Can you grasp it?

That night in the upper room, as Jesus was about to leave His disciples, though he knew he would see them again, he saw evidence that the devil was working among the brethren. There was strife among them as to who would be the greatest, and this pained the heart of Jesus. He had spent three and a half years with them, and yet, as he was preparing to leave this world, their minds were wrapped up in self. Somehow he had to get the message through to them that this was not the spirit which must be among those who would walk in his footsteps and finally enter the kingdom of heaven. Though he might have given them a very scathing rebuke, he laid aside the opportunity of using words and he set them an example. Taking the place of a servant, he began to wash His disciples’ feet. This demonstration had an effect that the most eloquent sermon Christ might have preached or the strongest rebuke could not have equaled.

“This action opened the eyes of the disciples. Bitter shame and humiliation filled their hearts. They understood the unspoken rebuke, and saw themselves in altogether a new light.” The Desire of Ages, 644. In other words, they saw themselves in the real light. They needed to see themselves in this light or else they were not qualified to enter into the Lord’s supper. Jesus saw that it was necessary that they receive this rebuke through His example to prepare their hearts, minds and spirits for what was to come next. Seeing the King of kings and Lord of lords condescend again to become a servant, broke their hearts.

“When Jesus girded himself with a towel to wash the dust from their feet, he desired by that very act to wash the alienation, jealousy, and pride from their hearts. This was of far more consequence than the washing of their dusty feet. With the spirit they then had, not one of them was prepared for communion with Christ. Until brought into a state of humility and love, they were not prepared to partake of the paschal supper, or to share in the memorial service which Christ was about to institute. Their hearts must be cleansed. Pride and self-seeking create dissension and hatred, but all this Jesus washed away in washing their feet. A change of feeling was brought about. Looking upon them, Jesus could say, ‘Ye are clean.’ Now there was union of heart, love for one another. They had become humble and teachable.” The Desire of Ages, 646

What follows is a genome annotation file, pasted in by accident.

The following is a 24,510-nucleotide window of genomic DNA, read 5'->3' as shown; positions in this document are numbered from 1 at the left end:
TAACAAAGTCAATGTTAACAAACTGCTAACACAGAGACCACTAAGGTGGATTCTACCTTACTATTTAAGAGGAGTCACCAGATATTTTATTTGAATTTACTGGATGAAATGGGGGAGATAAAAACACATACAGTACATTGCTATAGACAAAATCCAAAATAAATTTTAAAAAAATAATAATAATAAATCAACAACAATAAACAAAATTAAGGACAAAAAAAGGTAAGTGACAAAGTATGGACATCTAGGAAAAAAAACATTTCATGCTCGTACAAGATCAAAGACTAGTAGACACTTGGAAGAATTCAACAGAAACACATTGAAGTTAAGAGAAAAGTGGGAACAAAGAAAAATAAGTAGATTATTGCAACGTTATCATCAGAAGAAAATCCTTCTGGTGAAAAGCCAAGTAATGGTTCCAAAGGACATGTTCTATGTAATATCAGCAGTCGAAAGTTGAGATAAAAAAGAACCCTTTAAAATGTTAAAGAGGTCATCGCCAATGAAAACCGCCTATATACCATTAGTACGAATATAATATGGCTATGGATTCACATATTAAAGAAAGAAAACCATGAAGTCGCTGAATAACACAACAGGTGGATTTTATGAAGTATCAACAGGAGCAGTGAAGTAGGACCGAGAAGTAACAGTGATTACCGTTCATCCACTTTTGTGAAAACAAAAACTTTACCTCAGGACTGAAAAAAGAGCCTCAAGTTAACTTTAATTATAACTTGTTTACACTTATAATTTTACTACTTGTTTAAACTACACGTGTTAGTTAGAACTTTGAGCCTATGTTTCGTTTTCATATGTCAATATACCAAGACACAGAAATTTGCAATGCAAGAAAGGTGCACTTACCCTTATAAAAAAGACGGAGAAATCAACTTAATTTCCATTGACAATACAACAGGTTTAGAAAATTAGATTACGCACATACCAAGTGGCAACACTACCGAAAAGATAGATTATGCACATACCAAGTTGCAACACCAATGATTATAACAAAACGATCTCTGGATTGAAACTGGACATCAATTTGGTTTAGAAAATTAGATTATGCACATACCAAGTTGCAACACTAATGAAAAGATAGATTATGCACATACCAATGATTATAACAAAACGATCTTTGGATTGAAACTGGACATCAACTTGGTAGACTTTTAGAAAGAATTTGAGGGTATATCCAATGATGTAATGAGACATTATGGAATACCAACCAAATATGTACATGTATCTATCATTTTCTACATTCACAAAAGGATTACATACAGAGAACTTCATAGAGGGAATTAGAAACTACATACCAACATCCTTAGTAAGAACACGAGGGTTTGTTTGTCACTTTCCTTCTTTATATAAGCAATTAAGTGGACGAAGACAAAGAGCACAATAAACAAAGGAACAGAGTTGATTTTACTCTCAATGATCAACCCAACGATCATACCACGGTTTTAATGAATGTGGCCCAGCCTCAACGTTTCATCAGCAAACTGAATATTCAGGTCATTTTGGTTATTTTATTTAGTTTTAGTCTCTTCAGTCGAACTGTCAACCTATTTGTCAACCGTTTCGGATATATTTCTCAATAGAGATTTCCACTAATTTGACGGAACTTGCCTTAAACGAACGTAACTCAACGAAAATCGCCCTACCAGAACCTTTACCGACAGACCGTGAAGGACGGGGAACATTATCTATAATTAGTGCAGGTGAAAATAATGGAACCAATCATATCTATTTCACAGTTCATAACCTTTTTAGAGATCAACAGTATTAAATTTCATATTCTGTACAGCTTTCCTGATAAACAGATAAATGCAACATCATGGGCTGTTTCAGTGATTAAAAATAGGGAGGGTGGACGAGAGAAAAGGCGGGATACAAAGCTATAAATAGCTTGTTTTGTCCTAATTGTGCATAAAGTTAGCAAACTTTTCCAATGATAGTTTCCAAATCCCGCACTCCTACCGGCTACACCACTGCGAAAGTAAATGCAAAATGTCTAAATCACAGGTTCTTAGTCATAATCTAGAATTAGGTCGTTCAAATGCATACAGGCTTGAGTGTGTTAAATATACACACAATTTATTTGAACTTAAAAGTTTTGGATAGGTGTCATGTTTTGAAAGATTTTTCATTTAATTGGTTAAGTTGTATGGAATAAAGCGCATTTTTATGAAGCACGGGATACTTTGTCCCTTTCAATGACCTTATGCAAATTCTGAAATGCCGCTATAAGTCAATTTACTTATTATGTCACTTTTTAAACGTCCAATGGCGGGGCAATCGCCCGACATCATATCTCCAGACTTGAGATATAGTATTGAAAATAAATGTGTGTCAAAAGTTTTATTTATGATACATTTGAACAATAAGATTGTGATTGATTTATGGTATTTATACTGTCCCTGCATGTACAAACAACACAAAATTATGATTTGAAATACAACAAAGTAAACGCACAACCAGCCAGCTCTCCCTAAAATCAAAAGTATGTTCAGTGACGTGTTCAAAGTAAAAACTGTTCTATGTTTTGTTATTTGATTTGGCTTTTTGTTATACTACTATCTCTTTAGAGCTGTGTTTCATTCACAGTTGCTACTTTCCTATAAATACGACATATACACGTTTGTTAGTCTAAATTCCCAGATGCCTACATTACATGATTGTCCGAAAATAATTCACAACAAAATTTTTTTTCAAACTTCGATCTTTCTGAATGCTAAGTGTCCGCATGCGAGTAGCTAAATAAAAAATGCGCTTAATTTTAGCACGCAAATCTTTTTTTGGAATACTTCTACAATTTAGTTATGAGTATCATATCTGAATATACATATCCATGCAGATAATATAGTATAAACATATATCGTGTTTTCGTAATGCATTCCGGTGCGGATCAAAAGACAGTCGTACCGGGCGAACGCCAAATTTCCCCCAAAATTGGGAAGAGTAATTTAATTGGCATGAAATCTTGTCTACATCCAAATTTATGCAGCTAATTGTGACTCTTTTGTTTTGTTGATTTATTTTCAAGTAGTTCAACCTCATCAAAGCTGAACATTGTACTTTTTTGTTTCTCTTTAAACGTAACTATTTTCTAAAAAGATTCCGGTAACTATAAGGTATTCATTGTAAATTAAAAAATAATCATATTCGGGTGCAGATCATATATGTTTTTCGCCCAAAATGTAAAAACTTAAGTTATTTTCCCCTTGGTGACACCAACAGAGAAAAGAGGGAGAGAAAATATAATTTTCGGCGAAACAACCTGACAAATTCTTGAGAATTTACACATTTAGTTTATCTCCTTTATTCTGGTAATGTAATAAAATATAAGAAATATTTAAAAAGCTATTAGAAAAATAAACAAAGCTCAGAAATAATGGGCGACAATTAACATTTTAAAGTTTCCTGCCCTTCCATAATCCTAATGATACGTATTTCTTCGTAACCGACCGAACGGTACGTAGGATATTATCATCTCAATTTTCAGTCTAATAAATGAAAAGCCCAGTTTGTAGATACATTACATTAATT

There cannot be unity among God’s people while there is a striving for supremacy and while pride and selfish ambition still lives in the heart. Though we may deny these things, placing over them a cover of piety and sincerity, the Lord sees through it all, and until we are cleansed from them, we are not prepared to take of the meaningful emblems.

As the disciples submitted to be cleansed through the means the Lord had provided, so must we.

“Like Peter and his brethren, we too have been washed in the blood of Christ, yet often through contact with evil the heart’s purity is soiled. We must come to Christ for his cleansing grace. Peter shrank from bringing his soiled feet in contact with the hands of his Lord and Master; but how often we bring our sinful, polluted hearts in contact with the heart of Christ. How grievous to Him is our evil temper, our vanity and pride. Yet, all our infirmity and defilement we must bring to Him. He alone can wash us clean. We are not prepared for communion with Him unless cleansed by His efficacy.” The Desire of Ages, 648,649

Having washed His disciples feet and prepared them for communion, He then gave them the following charge: “Ye call Me Master and Lord: and ye say well; for so I am. If I then, your Lord and Master, have washed your feet; ye also ought to wash one another’s feet.” John 13:13,14. This is the charge that the Lord has given to us as well—that we should wash one another’s feet just as He washed the disciples feet, thereby setting us an example.

“This ordinance is Christ’s appointed preparation for the sacramental service. While pride, variance, and strife for supremacy are cherished, the heart cannot enter into fellowship with Christ. We are not prepared to receive the communion of His body and His blood. Therefore it was that Jesus appointed the memorial of His humiliation to be first observed.